How Patents Work Today

Many people are confused about how patents work. First of all, one invention may require several patents. Inventions may be a combination of many smaller parts, all of which have to be invented. For example, a light bulb might have several patents–one for the filament, another for the way to carbonize the filament, yet another for the shape of the bulb.

Another patent might show the way to manufacture the bulbs. Of course, that bulb has to fit in a lamp, which gets electric power from a generator somewhere, which passes through wires. All of these parts had to be invented and patented. Also, every time an invention is improved, the inventor must apply for another patent as shown on

Also, remember that patents work differently than copyrights or trademarks. A writer can renew a copyright on his book, but most of the time an inventor cannot renew a patent. There are some exceptions, but not many. In Edison’s lifetime, patents lasted 17 years. Today they last 20 years from the time you file for a patent. Afterward, anyone can copy the patent.

Of course, an inventor could also receive a patent for making a major change or improvement on someone else’s invention. Edison received hundreds of patents for things he improved but did not originally invent: the telegraph, telephone, stock ticker and typewriter are just a few examples.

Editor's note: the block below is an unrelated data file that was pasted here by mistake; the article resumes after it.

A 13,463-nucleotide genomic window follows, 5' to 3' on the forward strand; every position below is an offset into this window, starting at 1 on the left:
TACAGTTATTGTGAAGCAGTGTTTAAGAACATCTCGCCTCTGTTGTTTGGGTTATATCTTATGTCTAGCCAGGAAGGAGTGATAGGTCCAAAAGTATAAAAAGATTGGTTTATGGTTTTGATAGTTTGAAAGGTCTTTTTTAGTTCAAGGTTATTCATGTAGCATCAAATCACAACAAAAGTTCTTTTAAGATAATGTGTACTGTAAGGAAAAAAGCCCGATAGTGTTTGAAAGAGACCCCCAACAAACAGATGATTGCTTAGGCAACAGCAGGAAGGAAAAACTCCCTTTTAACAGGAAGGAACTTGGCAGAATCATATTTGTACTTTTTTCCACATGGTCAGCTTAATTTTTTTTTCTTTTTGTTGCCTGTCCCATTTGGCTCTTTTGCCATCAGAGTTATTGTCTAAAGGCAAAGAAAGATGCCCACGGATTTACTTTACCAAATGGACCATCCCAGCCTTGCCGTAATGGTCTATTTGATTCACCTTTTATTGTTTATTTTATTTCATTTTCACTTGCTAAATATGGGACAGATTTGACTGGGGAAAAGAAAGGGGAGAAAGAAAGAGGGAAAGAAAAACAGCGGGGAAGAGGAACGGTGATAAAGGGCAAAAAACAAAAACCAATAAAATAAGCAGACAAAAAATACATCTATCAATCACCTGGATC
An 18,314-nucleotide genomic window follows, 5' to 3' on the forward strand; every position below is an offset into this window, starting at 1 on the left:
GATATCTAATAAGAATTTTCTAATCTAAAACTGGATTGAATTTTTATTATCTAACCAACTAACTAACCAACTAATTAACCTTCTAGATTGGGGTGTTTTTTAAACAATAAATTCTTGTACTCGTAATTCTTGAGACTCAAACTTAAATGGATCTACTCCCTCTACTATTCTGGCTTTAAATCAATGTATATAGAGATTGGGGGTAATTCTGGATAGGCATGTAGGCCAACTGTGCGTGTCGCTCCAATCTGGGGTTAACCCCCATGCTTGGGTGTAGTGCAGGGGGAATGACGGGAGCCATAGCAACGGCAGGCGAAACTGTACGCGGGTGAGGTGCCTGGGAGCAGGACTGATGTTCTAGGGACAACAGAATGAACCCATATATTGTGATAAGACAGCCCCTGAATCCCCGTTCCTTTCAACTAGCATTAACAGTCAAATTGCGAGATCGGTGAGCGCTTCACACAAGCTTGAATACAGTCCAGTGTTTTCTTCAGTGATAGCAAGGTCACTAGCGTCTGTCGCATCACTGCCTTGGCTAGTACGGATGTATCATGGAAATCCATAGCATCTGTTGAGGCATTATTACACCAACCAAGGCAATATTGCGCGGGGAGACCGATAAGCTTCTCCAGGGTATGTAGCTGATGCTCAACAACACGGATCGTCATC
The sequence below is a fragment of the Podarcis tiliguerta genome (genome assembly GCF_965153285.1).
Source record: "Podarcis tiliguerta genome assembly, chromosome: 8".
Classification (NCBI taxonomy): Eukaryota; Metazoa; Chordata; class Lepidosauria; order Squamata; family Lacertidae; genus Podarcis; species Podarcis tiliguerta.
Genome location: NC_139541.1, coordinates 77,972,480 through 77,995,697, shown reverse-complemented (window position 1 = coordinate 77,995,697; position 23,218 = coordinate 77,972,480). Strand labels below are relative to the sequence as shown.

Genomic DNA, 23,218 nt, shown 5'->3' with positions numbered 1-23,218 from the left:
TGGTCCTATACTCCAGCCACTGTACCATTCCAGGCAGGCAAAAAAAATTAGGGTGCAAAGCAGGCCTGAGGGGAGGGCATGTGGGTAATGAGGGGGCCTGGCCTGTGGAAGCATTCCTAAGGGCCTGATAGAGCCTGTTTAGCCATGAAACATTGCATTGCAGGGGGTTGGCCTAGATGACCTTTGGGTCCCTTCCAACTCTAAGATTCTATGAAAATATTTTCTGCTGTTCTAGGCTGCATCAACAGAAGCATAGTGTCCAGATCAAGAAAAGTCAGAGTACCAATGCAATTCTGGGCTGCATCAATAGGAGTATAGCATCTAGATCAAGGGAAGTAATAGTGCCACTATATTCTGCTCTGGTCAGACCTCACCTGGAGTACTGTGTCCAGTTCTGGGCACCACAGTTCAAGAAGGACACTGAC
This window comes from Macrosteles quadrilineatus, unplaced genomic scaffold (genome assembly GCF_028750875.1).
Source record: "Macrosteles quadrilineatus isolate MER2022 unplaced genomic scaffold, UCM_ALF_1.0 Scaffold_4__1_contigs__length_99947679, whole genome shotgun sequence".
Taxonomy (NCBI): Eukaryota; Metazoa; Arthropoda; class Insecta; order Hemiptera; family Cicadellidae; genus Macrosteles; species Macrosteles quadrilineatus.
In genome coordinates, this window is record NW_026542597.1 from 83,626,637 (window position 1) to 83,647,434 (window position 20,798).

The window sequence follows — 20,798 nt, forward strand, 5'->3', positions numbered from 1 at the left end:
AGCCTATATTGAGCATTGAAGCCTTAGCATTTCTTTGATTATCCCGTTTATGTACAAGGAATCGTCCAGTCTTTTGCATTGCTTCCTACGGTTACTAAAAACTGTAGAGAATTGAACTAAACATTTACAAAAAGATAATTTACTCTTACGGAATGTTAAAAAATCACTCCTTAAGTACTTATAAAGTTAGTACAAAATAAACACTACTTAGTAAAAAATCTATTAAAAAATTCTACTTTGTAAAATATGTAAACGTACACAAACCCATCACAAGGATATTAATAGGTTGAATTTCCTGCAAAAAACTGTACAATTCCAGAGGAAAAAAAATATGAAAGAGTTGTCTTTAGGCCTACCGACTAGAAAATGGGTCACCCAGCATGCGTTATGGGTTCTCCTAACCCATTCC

An invention must be “novel,” or unique, to receive a patent. That means inventions must not be described in printed publications before the patent is awarded. This happened to Edison in 1878 when he filed a patent application at the same time in Great Britain and the United States. The British patent was approved first (number 1644).

Unfortunately, the US Patent Office decided that this constituted prior publication and therefore rejected the US patent application. This had devastating consequences for Edison, because it included several important innovations to the phonograph, including the making of disc-shaped records.

Since the US rejected the patent, Edison’s American competitors were allowed to copy it. If Edison had won the US patent, there might still be an Edison recording company today.

Copies of all United States patents can be ordered from the United States Office of Patents and Trademarks. Learn more about patenting from

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